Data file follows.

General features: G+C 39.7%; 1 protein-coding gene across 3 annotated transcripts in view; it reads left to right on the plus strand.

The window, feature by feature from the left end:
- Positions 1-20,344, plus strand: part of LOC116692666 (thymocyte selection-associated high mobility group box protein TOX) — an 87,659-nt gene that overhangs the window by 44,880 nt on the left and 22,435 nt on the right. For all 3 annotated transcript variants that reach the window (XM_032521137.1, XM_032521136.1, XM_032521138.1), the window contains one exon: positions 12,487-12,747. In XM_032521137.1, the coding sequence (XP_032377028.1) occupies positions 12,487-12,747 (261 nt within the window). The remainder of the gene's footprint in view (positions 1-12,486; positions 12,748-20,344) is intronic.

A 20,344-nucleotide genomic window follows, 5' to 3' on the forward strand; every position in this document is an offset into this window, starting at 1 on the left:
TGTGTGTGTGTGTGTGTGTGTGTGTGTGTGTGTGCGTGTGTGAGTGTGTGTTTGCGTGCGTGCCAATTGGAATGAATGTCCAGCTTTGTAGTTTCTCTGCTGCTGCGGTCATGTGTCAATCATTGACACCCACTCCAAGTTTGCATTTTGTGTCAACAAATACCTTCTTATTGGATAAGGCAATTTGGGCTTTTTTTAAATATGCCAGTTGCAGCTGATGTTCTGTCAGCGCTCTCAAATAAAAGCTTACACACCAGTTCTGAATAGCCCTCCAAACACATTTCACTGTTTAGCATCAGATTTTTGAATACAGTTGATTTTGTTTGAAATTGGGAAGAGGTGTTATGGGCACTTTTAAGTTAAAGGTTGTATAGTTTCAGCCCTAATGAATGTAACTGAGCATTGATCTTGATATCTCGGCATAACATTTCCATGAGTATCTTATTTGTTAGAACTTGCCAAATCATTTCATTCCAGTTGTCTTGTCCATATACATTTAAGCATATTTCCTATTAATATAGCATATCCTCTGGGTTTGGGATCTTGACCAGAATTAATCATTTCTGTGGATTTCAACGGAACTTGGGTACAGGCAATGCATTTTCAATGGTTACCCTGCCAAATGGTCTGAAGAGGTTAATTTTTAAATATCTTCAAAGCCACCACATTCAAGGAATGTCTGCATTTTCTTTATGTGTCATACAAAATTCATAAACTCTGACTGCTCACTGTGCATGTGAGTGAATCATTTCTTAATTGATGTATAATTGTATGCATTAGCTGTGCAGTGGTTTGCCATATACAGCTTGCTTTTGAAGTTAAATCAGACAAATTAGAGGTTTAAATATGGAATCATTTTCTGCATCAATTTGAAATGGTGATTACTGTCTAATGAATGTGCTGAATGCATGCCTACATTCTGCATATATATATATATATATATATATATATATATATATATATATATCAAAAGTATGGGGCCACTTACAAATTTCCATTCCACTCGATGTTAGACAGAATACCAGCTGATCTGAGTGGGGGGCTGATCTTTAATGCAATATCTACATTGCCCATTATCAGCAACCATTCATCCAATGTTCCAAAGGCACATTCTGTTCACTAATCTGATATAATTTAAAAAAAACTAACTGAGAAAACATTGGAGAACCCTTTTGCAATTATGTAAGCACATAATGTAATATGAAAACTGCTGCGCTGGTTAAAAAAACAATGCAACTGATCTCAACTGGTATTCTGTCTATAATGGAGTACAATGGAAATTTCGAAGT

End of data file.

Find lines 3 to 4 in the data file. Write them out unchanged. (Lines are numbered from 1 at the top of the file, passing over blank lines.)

- Positions 1-20,344, plus strand: part of LOC116692666 (thymocyte selection-associated high mobility group box protein TOX) — an 87,659-nt gene that overhangs the window by 44,880 nt on the left and 22,435 nt on the right. For all 3 annotated transcript variants that reach the window (XM_032521137.1, XM_032521136.1, XM_032521138.1), the window contains one exon: positions 12,487-12,747. In XM_032521137.1, the coding sequence (XP_032377028.1) occupies positions 12,487-12,747 (261 nt within the window). The remainder of the gene's footprint in view (positions 1-12,486; positions 12,748-20,344) is intronic.

A 20,344-nucleotide genomic window follows, 5' to 3' on the forward strand; every position in this document is an offset into this window, starting at 1 on the left: